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LONDON (Reuters) - Britain's anti-fraud agency has agreed to pay 3 million pounds ($5.1 million) to settle civil claims brought by Vincent Tchenguiz over its botched investigation into the property tycoon.
Tchenguiz and his brother Robert brought damages claims against the Serious Fraud Office after the agency admitted serious failures in its three-year investigation into the pair over links to the collapse of Iceland's Kaupthing bank in 2008.
The settlement is much less than the 200 million pounds Vincent Tchenguiz had originally sought. Robert Tchenguiz, whose damages claim is ongoing, is seeking 100 million pounds.
It also brings to a close an embarrassing chapter for the agency during which it was slammed by senior judges for "sheer incompetence".
The Iranian-born brothers - two of London's most high-profile entrepreneurs renowned for their lavish lifestyles - were arrested in a blaze of publicity in March 2011 in dawn raids at their homes and offices.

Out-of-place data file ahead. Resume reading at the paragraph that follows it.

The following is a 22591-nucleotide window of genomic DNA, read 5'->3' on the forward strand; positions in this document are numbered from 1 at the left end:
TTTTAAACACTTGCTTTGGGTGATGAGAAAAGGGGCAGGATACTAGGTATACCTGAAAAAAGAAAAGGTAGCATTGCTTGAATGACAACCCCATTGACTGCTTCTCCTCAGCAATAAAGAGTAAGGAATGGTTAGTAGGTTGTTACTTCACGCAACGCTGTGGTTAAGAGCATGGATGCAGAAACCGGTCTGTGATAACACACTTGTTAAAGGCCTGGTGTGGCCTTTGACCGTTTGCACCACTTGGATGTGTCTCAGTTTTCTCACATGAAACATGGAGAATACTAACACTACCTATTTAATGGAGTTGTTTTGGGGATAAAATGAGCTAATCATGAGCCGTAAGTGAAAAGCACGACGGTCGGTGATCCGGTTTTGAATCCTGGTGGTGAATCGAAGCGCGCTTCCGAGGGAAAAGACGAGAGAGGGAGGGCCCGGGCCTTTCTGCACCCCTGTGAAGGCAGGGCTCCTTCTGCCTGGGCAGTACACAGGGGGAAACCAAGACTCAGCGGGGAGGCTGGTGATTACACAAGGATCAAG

But after the brothers challenged the SFO's handling of the case in 2012, the search warrants obtained by the SFO were found to be unlawful. The SFO dropped its probe into the pair.
The SFO said on Friday it had also agreed to pay Vincent Tchenguiz and his business entities reasonable costs, of which a further 3 million pounds will be paid within 21 days. A final figure for costs is yet to be determined.
SFO Director David Green, who took charge of the agency in April 2012, said the fraud office deeply regretted the errors made.
"On behalf of the SFO I apologise to Mr Tchenguiz for what happened to him. The SFO has changed a great deal since March 2011, and I am determined that the mistakes made over three years ago will not be repeated," he said in an SFO statement.
Vincent Tchenguiz said he was happy to accept the settlement.
"I have maintained my innocence since day one and this settlement and the apology that I have received from the SFO is total vindication for me."
In a separate statement Robert Tchenguiz said: "I intend to continue to pursue this claim through the courts in order to right the wrongs that have been done."
Editing by Jane Merriman